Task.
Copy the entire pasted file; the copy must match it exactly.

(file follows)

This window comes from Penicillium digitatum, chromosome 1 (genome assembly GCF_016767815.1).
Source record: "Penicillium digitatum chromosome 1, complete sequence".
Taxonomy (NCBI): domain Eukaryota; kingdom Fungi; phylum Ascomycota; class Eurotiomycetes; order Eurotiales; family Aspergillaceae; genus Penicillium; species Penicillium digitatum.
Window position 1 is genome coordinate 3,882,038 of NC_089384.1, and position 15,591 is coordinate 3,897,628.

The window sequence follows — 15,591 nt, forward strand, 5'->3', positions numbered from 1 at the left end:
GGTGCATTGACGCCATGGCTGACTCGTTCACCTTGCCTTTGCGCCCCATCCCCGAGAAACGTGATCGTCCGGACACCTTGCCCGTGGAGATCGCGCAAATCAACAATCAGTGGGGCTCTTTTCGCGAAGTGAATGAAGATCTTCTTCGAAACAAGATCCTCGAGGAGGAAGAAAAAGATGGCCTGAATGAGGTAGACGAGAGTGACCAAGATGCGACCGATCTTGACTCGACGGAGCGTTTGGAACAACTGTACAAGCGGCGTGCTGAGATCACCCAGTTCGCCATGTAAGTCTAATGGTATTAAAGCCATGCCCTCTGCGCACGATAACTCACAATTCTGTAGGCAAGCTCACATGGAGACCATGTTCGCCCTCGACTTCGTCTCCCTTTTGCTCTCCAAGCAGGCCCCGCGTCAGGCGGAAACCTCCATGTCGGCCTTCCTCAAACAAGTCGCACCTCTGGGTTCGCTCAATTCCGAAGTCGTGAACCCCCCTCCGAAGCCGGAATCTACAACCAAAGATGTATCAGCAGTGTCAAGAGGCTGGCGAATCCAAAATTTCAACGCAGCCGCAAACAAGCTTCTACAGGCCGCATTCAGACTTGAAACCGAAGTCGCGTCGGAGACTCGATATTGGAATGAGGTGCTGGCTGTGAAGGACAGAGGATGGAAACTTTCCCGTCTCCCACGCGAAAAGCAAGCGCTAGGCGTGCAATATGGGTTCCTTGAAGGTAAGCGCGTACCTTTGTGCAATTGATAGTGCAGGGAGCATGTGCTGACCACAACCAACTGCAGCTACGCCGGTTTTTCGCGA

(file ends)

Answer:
This window comes from Penicillium digitatum, chromosome 1 (genome assembly GCF_016767815.1).
Source record: "Penicillium digitatum chromosome 1, complete sequence".
Taxonomy (NCBI): domain Eukaryota; kingdom Fungi; phylum Ascomycota; class Eurotiomycetes; order Eurotiales; family Aspergillaceae; genus Penicillium; species Penicillium digitatum.
Window position 1 is genome coordinate 3,882,038 of NC_089384.1, and position 15,591 is coordinate 3,897,628.

The window sequence follows — 15,591 nt, forward strand, 5'->3', positions numbered from 1 at the left end:
GGTGCATTGACGCCATGGCTGACTCGTTCACCTTGCCTTTGCGCCCCATCCCCGAGAAACGTGATCGTCCGGACACCTTGCCCGTGGAGATCGCGCAAATCAACAATCAGTGGGGCTCTTTTCGCGAAGTGAATGAAGATCTTCTTCGAAACAAGATCCTCGAGGAGGAAGAAAAAGATGGCCTGAATGAGGTAGACGAGAGTGACCAAGATGCGACCGATCTTGACTCGACGGAGCGTTTGGAACAACTGTACAAGCGGCGTGCTGAGATCACCCAGTTCGCCATGTAAGTCTAATGGTATTAAAGCCATGCCCTCTGCGCACGATAACTCACAATTCTGTAGGCAAGCTCACATGGAGACCATGTTCGCCCTCGACTTCGTCTCCCTTTTGCTCTCCAAGCAGGCCCCGCGTCAGGCGGAAACCTCCATGTCGGCCTTCCTCAAACAAGTCGCACCTCTGGGTTCGCTCAATTCCGAAGTCGTGAACCCCCCTCCGAAGCCGGAATCTACAACCAAAGATGTATCAGCAGTGTCAAGAGGCTGGCGAATCCAAAATTTCAACGCAGCCGCAAACAAGCTTCTACAGGCCGCATTCAGACTTGAAACCGAAGTCGCGTCGGAGACTCGATATTGGAATGAGGTGCTGGCTGTGAAGGACAGAGGATGGAAACTTTCCCGTCTCCCACGCGAAAAGCAAGCGCTAGGCGTGCAATATGGGTTCCTTGAAGGTAAGCGCGTACCTTTGTGCAATTGATAGTGCAGGGAGCATGTGCTGACCACAACCAACTGCAGCTACGCCGGTTTTTCGCGA